You have choosen the primary key as PRIMARY KEY (key, column1, column2, column3, column4, column5) so if you are going to give where clause on column5 then you should also need to specify the where clause of key, column1, column2, column3, column4. for eg, SELECT * FROM playerInfo WHERE KEY = 'Kitty' AND column1 = 1411 AND column2 = 3 AND column3 = 713 AND ...


2

No, with your schema it is not possible to achieve your goal. Cassandra does not support for like query. Answer of @catpaws is one of the solution to achieve your goal. What he is trying to say is, instead of using a single column (for column2) you can split into two columns (locationType and locationName) and make the locationType as one of the primary key ...


1

In Cassandra 2.1 and later: create table users ( username text, id int, location map, value int, PRIMARY KEY (username, id)); insert into users (username, id, location, value) VALUES ('Alice', 12, {'city': 'Boston'}, 100); insert into users (username, id, location, value) VALUES ('Tom', 13, {'city': 'New York'}, 200); insert into users (username, id, ...


1

When you use the RackInferringSnitch, the topology of the network is inferred by the octet of the node's IP address. You used the data center name DC1. You needed to use the second octet number of your node IP for the data center name when creating the keyspace. For example, 100 would be the name of the data center for node 110.100.200.105. Looks like this ...


1

Well if anyone is interested - I solved this by changing the snitch to PropertiesFileSnitch and deleted all the old data and restarted cassandra and things worked seamlessly. If anyone can shed some light as to why RackInferringSnitch didn't work that'd be appreciated. Cheers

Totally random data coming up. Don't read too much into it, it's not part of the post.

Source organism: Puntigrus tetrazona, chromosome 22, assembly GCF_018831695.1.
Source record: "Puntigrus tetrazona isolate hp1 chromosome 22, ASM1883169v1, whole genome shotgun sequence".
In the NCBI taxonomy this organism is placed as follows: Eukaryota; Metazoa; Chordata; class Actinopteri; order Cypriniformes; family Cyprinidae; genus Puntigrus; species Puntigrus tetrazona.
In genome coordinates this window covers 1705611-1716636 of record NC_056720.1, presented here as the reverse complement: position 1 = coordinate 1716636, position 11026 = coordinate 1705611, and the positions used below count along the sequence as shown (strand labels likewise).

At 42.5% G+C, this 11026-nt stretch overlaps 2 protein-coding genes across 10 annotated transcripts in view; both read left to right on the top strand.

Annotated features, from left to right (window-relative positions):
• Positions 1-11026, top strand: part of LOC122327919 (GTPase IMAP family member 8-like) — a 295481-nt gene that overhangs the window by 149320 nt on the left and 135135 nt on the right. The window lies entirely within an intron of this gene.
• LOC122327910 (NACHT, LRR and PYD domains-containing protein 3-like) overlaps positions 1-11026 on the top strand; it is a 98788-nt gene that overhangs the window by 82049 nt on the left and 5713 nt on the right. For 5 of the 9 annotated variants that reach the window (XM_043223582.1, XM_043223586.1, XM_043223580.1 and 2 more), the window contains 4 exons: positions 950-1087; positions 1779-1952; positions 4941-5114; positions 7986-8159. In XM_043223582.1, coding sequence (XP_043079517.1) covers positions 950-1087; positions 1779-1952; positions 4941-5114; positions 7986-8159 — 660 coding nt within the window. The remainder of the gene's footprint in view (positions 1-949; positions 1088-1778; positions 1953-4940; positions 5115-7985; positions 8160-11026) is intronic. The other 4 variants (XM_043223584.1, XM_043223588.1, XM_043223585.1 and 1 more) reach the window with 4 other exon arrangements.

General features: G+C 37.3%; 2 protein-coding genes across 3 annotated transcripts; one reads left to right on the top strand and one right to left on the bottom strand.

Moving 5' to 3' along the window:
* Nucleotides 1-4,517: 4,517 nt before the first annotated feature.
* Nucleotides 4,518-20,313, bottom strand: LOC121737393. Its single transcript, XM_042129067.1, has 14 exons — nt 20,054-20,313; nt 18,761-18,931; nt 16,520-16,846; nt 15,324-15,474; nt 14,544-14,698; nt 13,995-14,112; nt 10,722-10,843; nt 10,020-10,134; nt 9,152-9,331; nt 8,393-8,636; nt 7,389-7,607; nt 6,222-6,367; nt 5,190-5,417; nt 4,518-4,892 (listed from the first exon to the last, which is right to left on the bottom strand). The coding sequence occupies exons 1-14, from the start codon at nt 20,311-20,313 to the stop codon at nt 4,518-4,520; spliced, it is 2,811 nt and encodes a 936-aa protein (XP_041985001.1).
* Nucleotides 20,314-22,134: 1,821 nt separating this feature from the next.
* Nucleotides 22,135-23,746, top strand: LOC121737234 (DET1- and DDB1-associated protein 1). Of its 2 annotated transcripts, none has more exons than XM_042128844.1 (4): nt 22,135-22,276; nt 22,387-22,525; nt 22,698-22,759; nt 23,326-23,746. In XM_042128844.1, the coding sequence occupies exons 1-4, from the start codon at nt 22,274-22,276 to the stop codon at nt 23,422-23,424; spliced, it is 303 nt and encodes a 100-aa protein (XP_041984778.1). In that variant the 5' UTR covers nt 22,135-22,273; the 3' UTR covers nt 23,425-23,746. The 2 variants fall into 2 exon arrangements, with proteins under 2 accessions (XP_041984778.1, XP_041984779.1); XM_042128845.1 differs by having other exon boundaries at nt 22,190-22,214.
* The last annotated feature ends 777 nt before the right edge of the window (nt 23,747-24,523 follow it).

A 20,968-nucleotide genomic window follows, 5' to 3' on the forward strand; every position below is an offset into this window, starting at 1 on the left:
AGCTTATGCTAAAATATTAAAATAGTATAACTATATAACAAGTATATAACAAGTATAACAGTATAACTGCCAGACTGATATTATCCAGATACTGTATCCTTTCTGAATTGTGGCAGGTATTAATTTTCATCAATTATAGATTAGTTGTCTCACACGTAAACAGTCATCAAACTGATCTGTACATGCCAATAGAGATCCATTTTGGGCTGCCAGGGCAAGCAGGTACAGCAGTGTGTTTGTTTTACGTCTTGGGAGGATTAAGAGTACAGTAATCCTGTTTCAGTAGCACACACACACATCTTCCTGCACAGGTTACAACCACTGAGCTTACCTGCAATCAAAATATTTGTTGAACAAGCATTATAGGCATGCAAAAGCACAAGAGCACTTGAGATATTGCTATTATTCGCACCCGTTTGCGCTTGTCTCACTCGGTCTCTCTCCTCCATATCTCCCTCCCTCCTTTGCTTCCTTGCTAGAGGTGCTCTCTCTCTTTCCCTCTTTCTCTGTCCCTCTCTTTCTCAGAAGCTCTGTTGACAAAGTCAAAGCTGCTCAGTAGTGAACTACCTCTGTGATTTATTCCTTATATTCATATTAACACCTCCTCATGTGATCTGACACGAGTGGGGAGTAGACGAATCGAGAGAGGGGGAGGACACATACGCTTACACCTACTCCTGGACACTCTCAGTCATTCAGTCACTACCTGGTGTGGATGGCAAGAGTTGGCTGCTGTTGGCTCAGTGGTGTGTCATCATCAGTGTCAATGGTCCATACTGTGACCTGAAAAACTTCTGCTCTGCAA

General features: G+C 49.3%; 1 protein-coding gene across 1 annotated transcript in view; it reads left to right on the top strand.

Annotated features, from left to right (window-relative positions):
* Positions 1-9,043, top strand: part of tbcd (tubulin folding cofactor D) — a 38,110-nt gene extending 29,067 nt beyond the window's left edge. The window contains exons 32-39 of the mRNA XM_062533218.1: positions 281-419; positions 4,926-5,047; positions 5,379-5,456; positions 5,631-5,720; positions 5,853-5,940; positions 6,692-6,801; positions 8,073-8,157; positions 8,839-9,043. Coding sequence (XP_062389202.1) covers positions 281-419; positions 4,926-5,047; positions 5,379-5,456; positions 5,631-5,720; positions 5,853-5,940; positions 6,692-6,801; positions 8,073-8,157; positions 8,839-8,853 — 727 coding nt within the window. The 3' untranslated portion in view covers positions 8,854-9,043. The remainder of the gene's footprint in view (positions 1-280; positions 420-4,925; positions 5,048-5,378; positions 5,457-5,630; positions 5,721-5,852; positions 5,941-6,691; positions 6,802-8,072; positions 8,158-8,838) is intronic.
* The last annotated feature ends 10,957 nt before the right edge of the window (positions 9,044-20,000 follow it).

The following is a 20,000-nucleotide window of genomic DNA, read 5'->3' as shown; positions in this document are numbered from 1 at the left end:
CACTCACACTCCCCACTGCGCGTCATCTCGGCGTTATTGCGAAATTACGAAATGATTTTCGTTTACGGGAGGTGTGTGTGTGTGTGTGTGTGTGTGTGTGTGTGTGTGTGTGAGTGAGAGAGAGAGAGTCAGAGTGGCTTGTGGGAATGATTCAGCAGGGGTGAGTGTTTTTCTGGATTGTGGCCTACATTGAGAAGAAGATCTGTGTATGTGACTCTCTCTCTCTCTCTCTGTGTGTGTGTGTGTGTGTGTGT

1

Aggregate functions will be available as part of Cassandra 3.0 https://issues.apache.org/jira/browse/CASSANDRA-4914


4

Problem solved. I realized that I had not run "nodetool repair". Once I ran that the mysterious disappearance / reapparance stopped.


1

Since you do not have to maintain status history, I would suggest to have a single row for each bulb by the following primary key: PRIMARY KEY( (carmake, carmodel, carvin), bulbid) In order to query lightbulbs by status you need to create a secondary index: CREATE INDEX lightbulb_by_status ON lightbulbstatus (status); SELECT * FROM lightbulbstatus ...


0

Need to connect to cassandra and execute few commands (select / update ) with shell script You can execute your commands with shell script in next way: echo "some QUERY" > /tmp/QUERY; cqlsh CASSANDRA_HOST -u 'USER' -p 'PASS' < /tmp/QUERY


2

I think varchar is ok for the date field. For handling only dates without time information, the "Time Series Pattern 2" data model on Planet Cassandra uses the text type, which is just an alias for varchar, for its date field composite partition key component. http://planetcassandra.org/getting-started-with-time-series-data-modeling/ Although not exactly ...